Coughing Up Blood: What to do ?

Coughing up Blood

Coughing up blood is called hemoptysis (pronounced “he-MOP-tih-sis”). The sight of blood anywhere is enough to send shivers down the spine of any mortal being. Imagine coughing out blood every now and then.  Even the thought of it is scary. But if and when it happens it is a concerning symptom that should not be ignored. It is important to understand what might be causing it, what to do if it happens, and what treatments are available. This article will provide an overview of this condition, including what to do if you notice blood in your cough.


Coughing up blood, or hemoptysis, is an alarming symptom that should not be ignored. It involves spitting up blood or bloody mucus from your lower respiratory tract (lungs and throat). It can be a sign of a serious underlying condition and should be evaluated by a doctor. Hemoptysis often can be a ‘lucky’ symptom allowing diagnosis of a small lung cancer or bronchial adenoma. Many patients present to us in our clinic with this complaint. Typically it starts with just a “streak or tinge of red” in the sputum, wherein its more phlegm and less blood. Gradually the quantity of blood starts increasing to maybe a teaspoon or tablespoon. Often patients cough up massive amount of blood (100-200ml ) with every bout of cough. The frequency of such episodes may also go up with time.

What causes blood in the cough?

Infections are the most common cause of hemoptysis. These can include bacterial, viral, parasitic (Hydatid Cyst), and fungal infections. A special kind of fungal infection called “Aspergilloma” is very often seen in the Indian scenario wherein a fungal ball will be found inside a cavity in the lung. Tuberculosis and pneumonia are the most common causes of infectious hemoptysis. Even after Tuberculosis has been treated and cured it may still leave behind its sequelae in the lungs. These can cause blood in cough many days, months or even years after completion of full treatment of Tuberculosis.

Other causes of hemoptysis include heart failure, lung cancer, pulmonary embolism, and pulmonary hypertension.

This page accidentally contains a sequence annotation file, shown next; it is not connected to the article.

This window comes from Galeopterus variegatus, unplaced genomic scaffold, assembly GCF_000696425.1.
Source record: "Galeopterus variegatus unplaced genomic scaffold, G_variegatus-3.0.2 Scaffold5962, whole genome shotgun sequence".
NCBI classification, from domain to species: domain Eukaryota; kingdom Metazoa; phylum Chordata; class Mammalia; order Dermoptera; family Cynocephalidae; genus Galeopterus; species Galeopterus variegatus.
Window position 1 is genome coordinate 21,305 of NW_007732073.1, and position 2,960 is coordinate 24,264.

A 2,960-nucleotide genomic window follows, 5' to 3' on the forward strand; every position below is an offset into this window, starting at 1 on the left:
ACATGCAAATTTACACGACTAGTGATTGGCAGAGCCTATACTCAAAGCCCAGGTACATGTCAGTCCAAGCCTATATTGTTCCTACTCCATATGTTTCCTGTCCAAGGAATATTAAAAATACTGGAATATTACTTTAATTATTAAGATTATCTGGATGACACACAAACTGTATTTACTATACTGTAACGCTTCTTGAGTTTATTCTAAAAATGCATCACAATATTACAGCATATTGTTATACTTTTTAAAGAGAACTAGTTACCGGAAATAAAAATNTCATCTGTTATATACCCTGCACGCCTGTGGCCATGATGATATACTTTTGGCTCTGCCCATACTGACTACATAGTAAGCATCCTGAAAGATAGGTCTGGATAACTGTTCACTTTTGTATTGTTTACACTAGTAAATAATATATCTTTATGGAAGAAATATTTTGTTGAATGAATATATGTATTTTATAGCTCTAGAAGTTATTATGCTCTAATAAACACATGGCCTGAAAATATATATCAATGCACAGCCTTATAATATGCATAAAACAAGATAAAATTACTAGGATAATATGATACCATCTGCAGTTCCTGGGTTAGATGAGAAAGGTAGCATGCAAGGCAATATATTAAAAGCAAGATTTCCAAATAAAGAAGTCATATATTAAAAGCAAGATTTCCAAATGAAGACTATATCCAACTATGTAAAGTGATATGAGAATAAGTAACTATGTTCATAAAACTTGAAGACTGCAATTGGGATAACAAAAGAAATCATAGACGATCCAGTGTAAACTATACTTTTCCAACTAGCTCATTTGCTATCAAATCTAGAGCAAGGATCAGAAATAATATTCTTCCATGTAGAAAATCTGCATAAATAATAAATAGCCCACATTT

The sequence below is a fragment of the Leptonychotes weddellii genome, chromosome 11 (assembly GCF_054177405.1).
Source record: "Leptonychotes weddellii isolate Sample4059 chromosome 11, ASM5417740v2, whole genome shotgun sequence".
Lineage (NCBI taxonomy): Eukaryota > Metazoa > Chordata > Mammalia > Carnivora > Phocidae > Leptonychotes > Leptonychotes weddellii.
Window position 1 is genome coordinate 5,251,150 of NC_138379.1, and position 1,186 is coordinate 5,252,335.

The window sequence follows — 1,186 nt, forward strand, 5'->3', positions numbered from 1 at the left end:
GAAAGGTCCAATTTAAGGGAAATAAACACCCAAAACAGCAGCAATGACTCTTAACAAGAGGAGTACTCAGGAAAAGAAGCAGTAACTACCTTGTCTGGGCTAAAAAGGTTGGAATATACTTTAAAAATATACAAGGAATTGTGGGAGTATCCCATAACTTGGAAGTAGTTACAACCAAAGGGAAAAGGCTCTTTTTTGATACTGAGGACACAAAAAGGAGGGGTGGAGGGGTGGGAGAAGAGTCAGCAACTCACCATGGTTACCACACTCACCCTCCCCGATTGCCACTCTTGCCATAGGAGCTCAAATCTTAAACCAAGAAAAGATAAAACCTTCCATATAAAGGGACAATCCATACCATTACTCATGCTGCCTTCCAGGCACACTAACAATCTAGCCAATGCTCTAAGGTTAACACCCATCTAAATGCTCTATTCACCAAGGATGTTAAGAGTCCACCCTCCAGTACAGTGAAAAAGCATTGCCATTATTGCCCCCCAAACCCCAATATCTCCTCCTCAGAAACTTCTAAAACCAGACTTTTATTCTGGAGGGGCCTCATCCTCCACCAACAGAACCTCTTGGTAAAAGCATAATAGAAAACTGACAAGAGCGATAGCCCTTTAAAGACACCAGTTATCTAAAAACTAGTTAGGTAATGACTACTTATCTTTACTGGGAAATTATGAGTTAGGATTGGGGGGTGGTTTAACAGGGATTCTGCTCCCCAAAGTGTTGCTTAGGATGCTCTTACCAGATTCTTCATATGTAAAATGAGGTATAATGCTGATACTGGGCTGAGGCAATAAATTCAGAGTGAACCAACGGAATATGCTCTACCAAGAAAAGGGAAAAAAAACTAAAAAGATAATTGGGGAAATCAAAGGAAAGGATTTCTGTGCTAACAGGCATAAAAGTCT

What to do if you notice blood in your cough?

Although just the presence of blood in cough is a reason enough to see a doctor, coughing out massive amounts of blood is an emergency and should not be ignored at any costs. Losing too much blood at once can be life-threatening not only because of loss of blood from the body but also because of the risk of drowning in your own blood when they fill up your airways leading to suffocation. You need to visit an ER immediately if you’re coughing up large amounts of blood.

In the meantime, there are certain measures that you can take to help relieve the symptoms.

If you are coughing up a lot of blood, it is important to remain calm and try to minimize the amount of coughing. You should avoid activities that could cause further coughing, such as strenuous activity or smoking. Additionally, it is important to take deep, slow breaths to help increase the oxygen levels in your lungs.

Diagnostic tests for hemoptysis

Your doctor will try to ascertain the exact reason why is there blood in your cough because there can be many reasons for this. They will likely order a series of tests to determine the underlying cause. These tests may include a chest X-ray, a sputum culture, a bronchoscopy, and a CT scan.

A chest X-ray can help your doctor evaluate the size and shape of your lungs and detect any abnormalities. A sputum culture is a test to check for the presence of bacteria or fungi in your sputum, which can indicate an infection. Bronchoscopy is a procedure where a small camera is inserted into your airways to evaluate for abnormalities. A CT scan can help your doctor detect any tumors or a fungal ball or any other other gross abnormalities in your lungs.

Treatment options for Coughing Up Blood